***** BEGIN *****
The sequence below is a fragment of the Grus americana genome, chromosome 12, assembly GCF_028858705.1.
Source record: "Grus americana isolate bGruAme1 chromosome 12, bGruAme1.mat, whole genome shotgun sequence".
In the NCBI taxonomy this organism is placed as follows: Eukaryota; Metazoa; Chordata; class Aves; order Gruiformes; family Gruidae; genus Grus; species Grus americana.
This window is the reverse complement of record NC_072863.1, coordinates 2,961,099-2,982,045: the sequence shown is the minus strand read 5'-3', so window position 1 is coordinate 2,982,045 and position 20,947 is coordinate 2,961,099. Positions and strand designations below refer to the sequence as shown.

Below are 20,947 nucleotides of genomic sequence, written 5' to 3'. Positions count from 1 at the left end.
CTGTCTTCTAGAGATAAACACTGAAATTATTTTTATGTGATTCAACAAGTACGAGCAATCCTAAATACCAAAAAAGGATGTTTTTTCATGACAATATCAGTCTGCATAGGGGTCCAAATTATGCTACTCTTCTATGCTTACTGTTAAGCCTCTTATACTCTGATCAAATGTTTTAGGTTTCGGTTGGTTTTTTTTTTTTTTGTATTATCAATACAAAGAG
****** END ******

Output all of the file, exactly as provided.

The sequence below is a fragment of the Grus americana genome, chromosome 12, assembly GCF_028858705.1.
Source record: "Grus americana isolate bGruAme1 chromosome 12, bGruAme1.mat, whole genome shotgun sequence".
In the NCBI taxonomy this organism is placed as follows: Eukaryota; Metazoa; Chordata; class Aves; order Gruiformes; family Gruidae; genus Grus; species Grus americana.
This window is the reverse complement of record NC_072863.1, coordinates 2,961,099-2,982,045: the sequence shown is the minus strand read 5'-3', so window position 1 is coordinate 2,982,045 and position 20,947 is coordinate 2,961,099. Positions and strand designations below refer to the sequence as shown.

Below are 20,947 nucleotides of genomic sequence, written 5' to 3'. Positions count from 1 at the left end.
CTGTCTTCTAGAGATAAACACTGAAATTATTTTTATGTGATTCAACAAGTACGAGCAATCCTAAATACCAAAAAAGGATGTTTTTTCATGACAATATCAGTCTGCATAGGGGTCCAAATTATGCTACTCTTCTATGCTTACTGTTAAGCCTCTTATACTCTGATCAAATGTTTTAGGTTTCGGTTGGTTTTTTTTTTTTTTGTATTATCAATACAAAGAG